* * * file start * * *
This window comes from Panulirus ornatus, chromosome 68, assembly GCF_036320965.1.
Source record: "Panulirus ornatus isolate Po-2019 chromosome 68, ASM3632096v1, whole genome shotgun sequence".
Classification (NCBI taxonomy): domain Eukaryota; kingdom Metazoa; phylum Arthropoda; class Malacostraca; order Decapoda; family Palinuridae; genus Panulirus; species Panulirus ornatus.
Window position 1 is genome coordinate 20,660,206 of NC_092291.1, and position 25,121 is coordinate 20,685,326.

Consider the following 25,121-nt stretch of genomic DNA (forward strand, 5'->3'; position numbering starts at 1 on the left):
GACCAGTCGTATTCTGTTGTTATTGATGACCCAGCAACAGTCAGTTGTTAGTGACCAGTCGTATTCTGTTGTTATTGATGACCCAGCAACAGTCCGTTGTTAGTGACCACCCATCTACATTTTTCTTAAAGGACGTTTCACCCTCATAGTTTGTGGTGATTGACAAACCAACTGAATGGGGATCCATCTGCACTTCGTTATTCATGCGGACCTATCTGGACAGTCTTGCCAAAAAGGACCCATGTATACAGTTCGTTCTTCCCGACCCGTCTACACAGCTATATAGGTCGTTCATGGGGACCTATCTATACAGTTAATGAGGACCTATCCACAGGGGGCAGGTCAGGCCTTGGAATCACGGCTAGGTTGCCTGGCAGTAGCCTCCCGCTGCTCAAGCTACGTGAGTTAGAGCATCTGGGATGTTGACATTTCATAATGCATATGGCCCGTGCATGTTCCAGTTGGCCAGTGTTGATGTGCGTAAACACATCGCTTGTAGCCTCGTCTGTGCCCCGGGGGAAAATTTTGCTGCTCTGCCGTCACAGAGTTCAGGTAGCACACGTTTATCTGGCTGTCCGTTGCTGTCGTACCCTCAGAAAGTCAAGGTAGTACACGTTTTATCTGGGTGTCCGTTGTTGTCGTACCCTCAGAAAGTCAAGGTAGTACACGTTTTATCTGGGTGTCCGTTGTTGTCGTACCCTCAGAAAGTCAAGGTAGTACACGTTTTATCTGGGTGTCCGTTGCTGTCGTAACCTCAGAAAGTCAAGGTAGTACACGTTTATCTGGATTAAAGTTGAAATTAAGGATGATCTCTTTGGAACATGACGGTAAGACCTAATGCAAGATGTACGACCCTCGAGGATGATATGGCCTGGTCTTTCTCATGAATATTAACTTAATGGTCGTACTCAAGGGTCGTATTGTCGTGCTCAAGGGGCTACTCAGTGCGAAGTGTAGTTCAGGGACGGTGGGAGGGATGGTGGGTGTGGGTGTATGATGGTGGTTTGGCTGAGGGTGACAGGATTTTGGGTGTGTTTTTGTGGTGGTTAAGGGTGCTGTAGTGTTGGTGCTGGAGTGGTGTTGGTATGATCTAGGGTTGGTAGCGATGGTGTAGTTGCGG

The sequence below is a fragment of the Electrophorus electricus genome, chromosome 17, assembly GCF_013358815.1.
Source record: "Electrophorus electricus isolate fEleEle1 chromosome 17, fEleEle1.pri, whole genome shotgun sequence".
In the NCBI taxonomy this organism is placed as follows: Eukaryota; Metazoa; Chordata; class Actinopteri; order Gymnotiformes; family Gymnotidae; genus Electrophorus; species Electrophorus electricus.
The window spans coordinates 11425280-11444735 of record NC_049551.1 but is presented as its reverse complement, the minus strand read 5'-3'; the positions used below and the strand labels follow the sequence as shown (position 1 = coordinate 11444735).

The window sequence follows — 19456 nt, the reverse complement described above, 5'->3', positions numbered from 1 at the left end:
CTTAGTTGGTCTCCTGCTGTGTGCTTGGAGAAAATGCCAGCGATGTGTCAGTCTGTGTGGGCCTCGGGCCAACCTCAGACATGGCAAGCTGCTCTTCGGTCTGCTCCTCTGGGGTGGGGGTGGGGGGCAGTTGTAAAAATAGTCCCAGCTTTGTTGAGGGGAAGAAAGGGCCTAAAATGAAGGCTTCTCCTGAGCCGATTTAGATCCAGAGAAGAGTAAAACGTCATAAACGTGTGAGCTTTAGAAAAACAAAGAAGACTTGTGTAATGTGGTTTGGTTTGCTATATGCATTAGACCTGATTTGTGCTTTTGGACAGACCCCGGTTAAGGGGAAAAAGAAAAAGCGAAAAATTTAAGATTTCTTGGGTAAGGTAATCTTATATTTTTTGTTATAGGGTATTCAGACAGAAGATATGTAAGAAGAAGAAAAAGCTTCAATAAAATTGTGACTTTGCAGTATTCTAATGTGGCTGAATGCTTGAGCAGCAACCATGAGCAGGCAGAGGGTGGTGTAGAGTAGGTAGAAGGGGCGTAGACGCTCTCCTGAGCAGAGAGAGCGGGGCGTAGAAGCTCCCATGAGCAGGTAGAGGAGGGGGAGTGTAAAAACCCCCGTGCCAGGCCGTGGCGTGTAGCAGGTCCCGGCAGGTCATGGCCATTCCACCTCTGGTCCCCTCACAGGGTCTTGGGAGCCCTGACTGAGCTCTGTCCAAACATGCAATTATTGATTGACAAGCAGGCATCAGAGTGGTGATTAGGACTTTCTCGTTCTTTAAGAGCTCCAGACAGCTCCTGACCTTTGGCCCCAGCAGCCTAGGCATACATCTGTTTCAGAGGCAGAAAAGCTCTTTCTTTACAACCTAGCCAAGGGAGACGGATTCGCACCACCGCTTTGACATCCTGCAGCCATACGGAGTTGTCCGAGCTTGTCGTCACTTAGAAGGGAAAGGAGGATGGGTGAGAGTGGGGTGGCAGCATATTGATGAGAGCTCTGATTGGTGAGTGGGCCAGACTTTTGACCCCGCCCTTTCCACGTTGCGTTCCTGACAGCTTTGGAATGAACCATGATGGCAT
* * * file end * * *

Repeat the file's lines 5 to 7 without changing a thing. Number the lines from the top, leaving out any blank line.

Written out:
Consider the following 25,121-nt stretch of genomic DNA (forward strand, 5'->3'; position numbering starts at 1 on the left):
GACCAGTCGTATTCTGTTGTTATTGATGACCCAGCAACAGTCAGTTGTTAGTGACCAGTCGTATTCTGTTGTTATTGATGACCCAGCAACAGTCCGTTGTTAGTGACCACCCATCTACATTTTTCTTAAAGGACGTTTCACCCTCATAGTTTGTGGTGATTGACAAACCAACTGAATGGGGATCCATCTGCACTTCGTTATTCATGCGGACCTATCTGGACAGTCTTGCCAAAAAGGACCCATGTATACAGTTCGTTCTTCCCGACCCGTCTACACAGCTATATAGGTCGTTCATGGGGACCTATCTATACAGTTAATGAGGACCTATCCACAGGGGGCAGGTCAGGCCTTGGAATCACGGCTAGGTTGCCTGGCAGTAGCCTCCCGCTGCTCAAGCTACGTGAGTTAGAGCATCTGGGATGTTGACATTTCATAATGCATATGGCCCGTGCATGTTCCAGTTGGCCAGTGTTGATGTGCGTAAACACATCGCTTGTAGCCTCGTCTGTGCCCCGGGGGAAAATTTTGCTGCTCTGCCGTCACAGAGTTCAGGTAGCACACGTTTATCTGGCTGTCCGTTGCTGTCGTACCCTCAGAAAGTCAAGGTAGTACACGTTTTATCTGGGTGTCCGTTGTTGTCGTACCCTCAGAAAGTCAAGGTAGTACACGTTTTATCTGGGTGTCCGTTGTTGTCGTACCCTCAGAAAGTCAAGGTAGTACACGTTTTATCTGGGTGTCCGTTGCTGTCGTAACCTCAGAAAGTCAAGGTAGTACACGTTTATCTGGATTAAAGTTGAAATTAAGGATGATCTCTTTGGAACATGACGGTAAGACCTAATGCAAGATGTACGACCCTCGAGGATGATATGGCCTGGTCTTTCTCATGAATATTAACTTAATGGTCGTACTCAAGGGTCGTATTGTCGTGCTCAAGGGGCTACTCAGTGCGAAGTGTAGTTCAGGGACGGTGGGAGGGATGGTGGGTGTGGGTGTATGATGGTGGTTTGGCTGAGGGTGACAGGATTTTGGGTGTGTTTTTGTGGTGGTTAAGGGTGCTGTAGTGTTGGTGCTGGAGTGGTGTTGGTATGATCTAGGGTTGGTAGCGATGGTGTAGTTGCGG

The sequence below is a fragment of the Electrophorus electricus genome, chromosome 17, assembly GCF_013358815.1.